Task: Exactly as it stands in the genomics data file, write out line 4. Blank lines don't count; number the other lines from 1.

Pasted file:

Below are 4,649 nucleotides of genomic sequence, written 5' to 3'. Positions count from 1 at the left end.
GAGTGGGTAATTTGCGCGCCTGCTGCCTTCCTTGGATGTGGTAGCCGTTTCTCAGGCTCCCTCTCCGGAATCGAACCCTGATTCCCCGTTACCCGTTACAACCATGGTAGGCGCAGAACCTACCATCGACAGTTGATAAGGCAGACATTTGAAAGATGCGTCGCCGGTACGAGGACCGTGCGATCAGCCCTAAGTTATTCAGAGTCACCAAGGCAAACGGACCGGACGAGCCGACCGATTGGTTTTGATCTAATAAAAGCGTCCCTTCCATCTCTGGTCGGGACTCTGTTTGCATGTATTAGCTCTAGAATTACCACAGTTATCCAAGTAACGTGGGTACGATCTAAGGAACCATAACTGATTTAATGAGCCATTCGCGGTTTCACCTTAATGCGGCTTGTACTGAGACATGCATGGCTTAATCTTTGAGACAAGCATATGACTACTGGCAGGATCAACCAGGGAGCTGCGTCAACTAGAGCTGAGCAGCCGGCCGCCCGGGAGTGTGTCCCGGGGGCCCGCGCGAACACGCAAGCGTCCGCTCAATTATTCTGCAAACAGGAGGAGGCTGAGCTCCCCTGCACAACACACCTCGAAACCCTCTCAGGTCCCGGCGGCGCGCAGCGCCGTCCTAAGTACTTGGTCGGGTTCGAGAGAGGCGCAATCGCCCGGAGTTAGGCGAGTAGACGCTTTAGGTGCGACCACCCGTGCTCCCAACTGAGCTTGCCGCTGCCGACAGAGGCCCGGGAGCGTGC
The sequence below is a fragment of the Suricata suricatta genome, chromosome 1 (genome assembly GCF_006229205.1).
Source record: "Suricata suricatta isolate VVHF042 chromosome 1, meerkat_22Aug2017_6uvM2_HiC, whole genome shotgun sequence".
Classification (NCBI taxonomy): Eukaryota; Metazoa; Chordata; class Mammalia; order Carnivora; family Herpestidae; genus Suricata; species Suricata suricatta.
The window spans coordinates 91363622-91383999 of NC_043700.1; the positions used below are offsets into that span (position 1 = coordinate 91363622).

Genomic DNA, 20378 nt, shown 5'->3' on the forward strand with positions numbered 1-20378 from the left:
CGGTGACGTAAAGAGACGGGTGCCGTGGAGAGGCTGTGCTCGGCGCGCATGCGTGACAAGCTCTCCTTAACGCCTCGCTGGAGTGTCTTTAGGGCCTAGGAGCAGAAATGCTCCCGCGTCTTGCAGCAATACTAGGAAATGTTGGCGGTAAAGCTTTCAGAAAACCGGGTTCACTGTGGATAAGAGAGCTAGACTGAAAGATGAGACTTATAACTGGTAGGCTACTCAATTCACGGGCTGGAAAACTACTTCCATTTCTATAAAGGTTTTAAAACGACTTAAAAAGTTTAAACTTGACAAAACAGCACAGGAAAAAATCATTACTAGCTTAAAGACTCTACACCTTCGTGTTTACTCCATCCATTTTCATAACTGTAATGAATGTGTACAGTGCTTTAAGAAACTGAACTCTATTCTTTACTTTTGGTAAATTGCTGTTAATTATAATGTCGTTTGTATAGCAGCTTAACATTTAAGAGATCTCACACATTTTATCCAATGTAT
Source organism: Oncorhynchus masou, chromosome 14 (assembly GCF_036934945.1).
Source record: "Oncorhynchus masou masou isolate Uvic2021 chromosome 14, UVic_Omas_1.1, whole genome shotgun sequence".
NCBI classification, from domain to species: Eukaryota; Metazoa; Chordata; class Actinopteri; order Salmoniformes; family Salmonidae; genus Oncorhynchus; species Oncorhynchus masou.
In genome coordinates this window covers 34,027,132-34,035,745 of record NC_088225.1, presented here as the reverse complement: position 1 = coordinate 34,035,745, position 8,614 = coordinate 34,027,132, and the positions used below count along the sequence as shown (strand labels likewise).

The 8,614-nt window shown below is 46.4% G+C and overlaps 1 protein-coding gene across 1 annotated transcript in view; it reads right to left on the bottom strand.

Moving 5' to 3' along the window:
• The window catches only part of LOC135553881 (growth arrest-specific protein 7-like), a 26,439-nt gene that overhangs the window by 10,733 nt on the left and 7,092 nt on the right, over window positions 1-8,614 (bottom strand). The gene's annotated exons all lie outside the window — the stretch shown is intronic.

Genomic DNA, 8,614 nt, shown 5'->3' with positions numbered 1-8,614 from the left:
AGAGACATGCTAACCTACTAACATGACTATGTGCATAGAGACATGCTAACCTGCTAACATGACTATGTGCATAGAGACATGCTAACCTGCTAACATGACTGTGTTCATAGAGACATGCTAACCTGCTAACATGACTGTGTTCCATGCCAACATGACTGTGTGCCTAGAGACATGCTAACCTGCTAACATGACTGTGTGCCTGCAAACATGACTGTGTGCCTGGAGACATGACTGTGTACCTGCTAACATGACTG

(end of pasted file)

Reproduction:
Source record: "Suricata suricatta isolate VVHF042 chromosome 1, meerkat_22Aug2017_6uvM2_HiC, whole genome shotgun sequence".